This is a really odd book. Delightful, but odd. It’s alternate history, and the narrator, Thursday Next, lives in 1985 in a world where time travel is common, the dodo bird has been genetically resurrected, and literature is taken just as seriously as war. There are 4000 “John Miltons” in the phone book in London; the Baconians are presented like religious fanatics that go door to door with pamphlets, trying to convince people Francis Bacon really did write Shakespeare’s plays; and everyone NOT named after a poet seems to be named in pun (Paige Turner, Braxton Hicks, Jack Schitt).
Thursday Next works for the secret police, SpecOps, in a department called LiteraTecs. For the most part, they protect literature from theft, plagiarism, and impersonation. Thursday’s life gets much more interesting, though, when she is called in to help capture the seemingly indestructible villain Acheron Hades. Hades is stealing original manuscripts and entering them in order to kidnap characters. He starts small, with a minor character from Dickens’ Martin Chuzzlewit, but soon captures Jane Eyre herself to hold for ransom. Thursday, who has a decided interest in Jane Eyre owing to the fact that she’s entered the book by accident on occasion and once Mr. Rochester jumped out of the book in order to save her life, vows to set things right.
I don’t want to say any more than that and give away spoilers. This was a really funny laugh-out-loud sort of book, but at the same time, a thrilling literary adventure. I loved all the literary references, everything from the description of Blanche Ingram as “a sort of nineteenth-century bimbo” to the “bookworm” maggots that got genetically rewired and have been dubbed “HyperBookwormDoublePlusGood.” Also, I really love Jane Eyre, it’s one of my favorite books, and Mr. Rochester (who has a big role in this book) is one of my favorite literary personalities, so it was fun to watch how the text was treated. Fforde really did have a good handle on the characters – Jane, Mr. Rochester, Mrs. Fairfax, Bertha, etc – and when they moved, spoke, and acted, it really felt like they were the same characters as in the original book, even when they were outside the events of Jane Eyre. That, I think, was the most impressive thing about The Eyre Affair. That, and the sheer volume of literary and historical interplay; I’m sure I missed at least half the references and jokes.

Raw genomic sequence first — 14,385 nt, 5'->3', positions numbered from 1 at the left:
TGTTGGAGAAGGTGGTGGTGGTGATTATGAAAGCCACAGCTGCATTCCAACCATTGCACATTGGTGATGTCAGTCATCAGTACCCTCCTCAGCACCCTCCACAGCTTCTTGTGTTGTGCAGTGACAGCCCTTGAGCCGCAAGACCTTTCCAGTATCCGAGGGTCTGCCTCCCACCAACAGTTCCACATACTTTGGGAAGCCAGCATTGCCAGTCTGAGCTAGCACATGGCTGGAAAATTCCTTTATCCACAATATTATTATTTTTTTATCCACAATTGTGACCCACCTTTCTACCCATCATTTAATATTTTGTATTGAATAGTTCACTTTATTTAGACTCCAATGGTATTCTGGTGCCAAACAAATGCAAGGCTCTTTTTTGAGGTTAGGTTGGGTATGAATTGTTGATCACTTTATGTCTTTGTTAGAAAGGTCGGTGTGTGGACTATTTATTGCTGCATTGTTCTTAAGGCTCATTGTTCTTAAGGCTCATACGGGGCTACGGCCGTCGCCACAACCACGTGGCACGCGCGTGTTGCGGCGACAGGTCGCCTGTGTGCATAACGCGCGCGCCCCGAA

My only complaint would be that the book seems to take a long time to get started. The driving force of the plot doesn’t start until at least a third of the way through, though to be fair, everything leading up to it is so interesting that I wasn’t slowed in reading. There just seemed to be too much information and too many plotlines stuffed into the beginning of the book. I’m not sure all those sideplots were needed. Many of them weren’t important to this book, nor did they get resolved. There are, however, four (soon to be five) sequels to this book, and I imagine some of those unexplained moments/plots/etc will blossom in other books. I look forward to reading them.